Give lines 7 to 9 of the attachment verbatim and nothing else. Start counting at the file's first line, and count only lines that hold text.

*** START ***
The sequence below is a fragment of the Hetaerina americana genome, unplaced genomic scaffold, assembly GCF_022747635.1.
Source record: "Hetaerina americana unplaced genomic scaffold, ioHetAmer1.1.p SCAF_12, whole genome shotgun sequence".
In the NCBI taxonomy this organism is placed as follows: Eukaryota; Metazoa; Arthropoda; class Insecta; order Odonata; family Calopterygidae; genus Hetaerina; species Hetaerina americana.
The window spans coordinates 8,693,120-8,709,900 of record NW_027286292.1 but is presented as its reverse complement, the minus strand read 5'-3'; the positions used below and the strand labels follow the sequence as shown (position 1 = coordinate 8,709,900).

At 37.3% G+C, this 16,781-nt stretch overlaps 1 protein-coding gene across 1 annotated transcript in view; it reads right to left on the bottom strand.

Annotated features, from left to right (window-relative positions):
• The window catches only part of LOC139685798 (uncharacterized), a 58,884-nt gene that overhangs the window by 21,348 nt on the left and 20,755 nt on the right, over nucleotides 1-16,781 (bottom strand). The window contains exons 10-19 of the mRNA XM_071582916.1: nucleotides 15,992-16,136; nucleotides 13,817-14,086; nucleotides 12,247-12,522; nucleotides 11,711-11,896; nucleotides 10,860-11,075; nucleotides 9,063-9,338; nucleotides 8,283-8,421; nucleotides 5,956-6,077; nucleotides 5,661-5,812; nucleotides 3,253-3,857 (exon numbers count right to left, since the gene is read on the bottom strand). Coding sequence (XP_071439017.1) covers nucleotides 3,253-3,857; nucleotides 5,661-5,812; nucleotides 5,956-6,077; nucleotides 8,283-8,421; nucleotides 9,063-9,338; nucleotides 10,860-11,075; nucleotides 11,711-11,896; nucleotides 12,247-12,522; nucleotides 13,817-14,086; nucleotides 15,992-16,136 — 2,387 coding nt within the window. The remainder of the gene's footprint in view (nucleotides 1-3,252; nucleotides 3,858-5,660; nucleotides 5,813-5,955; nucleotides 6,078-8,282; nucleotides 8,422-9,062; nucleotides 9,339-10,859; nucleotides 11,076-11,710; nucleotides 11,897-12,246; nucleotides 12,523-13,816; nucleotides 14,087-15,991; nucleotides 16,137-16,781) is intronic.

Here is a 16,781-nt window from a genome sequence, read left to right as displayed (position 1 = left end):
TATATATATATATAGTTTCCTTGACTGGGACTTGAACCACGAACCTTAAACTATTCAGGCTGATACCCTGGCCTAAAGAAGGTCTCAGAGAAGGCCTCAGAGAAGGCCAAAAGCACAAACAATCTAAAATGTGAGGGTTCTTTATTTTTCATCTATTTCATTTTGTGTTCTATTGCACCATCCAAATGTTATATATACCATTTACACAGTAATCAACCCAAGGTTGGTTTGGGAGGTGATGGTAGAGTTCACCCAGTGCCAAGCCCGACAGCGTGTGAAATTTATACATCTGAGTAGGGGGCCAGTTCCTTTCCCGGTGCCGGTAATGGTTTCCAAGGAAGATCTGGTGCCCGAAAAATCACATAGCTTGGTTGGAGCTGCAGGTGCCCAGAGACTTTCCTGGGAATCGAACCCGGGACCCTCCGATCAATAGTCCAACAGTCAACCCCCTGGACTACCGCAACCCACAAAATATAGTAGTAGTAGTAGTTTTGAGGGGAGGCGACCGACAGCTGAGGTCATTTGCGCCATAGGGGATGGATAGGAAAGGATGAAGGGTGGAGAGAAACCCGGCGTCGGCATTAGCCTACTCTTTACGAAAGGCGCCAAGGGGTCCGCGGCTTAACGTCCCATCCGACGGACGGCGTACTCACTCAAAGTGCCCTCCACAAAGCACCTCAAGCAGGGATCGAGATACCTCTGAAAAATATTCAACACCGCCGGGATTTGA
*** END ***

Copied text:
• The window catches only part of LOC139685798 (uncharacterized), a 58,884-nt gene that overhangs the window by 21,348 nt on the left and 20,755 nt on the right, over nucleotides 1-16,781 (bottom strand). The window contains exons 10-19 of the mRNA XM_071582916.1: nucleotides 15,992-16,136; nucleotides 13,817-14,086; nucleotides 12,247-12,522; nucleotides 11,711-11,896; nucleotides 10,860-11,075; nucleotides 9,063-9,338; nucleotides 8,283-8,421; nucleotides 5,956-6,077; nucleotides 5,661-5,812; nucleotides 3,253-3,857 (exon numbers count right to left, since the gene is read on the bottom strand). Coding sequence (XP_071439017.1) covers nucleotides 3,253-3,857; nucleotides 5,661-5,812; nucleotides 5,956-6,077; nucleotides 8,283-8,421; nucleotides 9,063-9,338; nucleotides 10,860-11,075; nucleotides 11,711-11,896; nucleotides 12,247-12,522; nucleotides 13,817-14,086; nucleotides 15,992-16,136 — 2,387 coding nt within the window. The remainder of the gene's footprint in view (nucleotides 1-3,252; nucleotides 3,858-5,660; nucleotides 5,813-5,955; nucleotides 6,078-8,282; nucleotides 8,422-9,062; nucleotides 9,339-10,859; nucleotides 11,076-11,710; nucleotides 11,897-12,246; nucleotides 12,523-13,816; nucleotides 14,087-15,991; nucleotides 16,137-16,781) is intronic.

Here is a 16,781-nt window from a genome sequence, read left to right as displayed (position 1 = left end):
TATATATATATATAGTTTCCTTGACTGGGACTTGAACCACGAACCTTAAACTATTCAGGCTGATACCCTGGCCTAAAGAAGGTCTCAGAGAAGGCCTCAGAGAAGGCCAAAAGCACAAACAATCTAAAATGTGAGGGTTCTTTATTTTTCATCTATTTCATTTTGTGTTCTATTGCACCATCCAAATGTTATATATACCATTTACACAGTAATCAACCCAAGGTTGGTTTGGGAGGTGATGGTAGAGTTCACCCAGTGCCAAGCCCGACAGCGTGTGAAATTTATACATCTGAGTAGGGGGCCAGTTCCTTTCCCGGTGCCGGTAATGGTTTCCAAGGAAGATCTGGTGCCCGAAAAATCACATAGCTTGGTTGGAGCTGCAGGTGCCCAGAGACTTTCCTGGGAATCGAACCCGGGACCCTCCGATCAATAGTCCAACAGTCAACCCCCTGGACTACCGCAACCCACAAAATATAGTAGTAGTAGTAGTTTTGAGGGGAGGCGACCGACAGCTGAGGTCATTTGCGCCATAGGGGATGGATAGGAAAGGATGAAGGGTGGAGAGAAACCCGGCGTCGGCATTAGCCTACTCTTTACGAAAGGCGCCAAGGGGTCCGCGGCTTAACGTCCCATCCGACGGACGGCGTACTCACTCAAAGTGCCCTCCACAAAGCACCTCAAGCAGGGATCGAGATACCTCTGAAAAATATTCAACACCGCCGGGATTTGA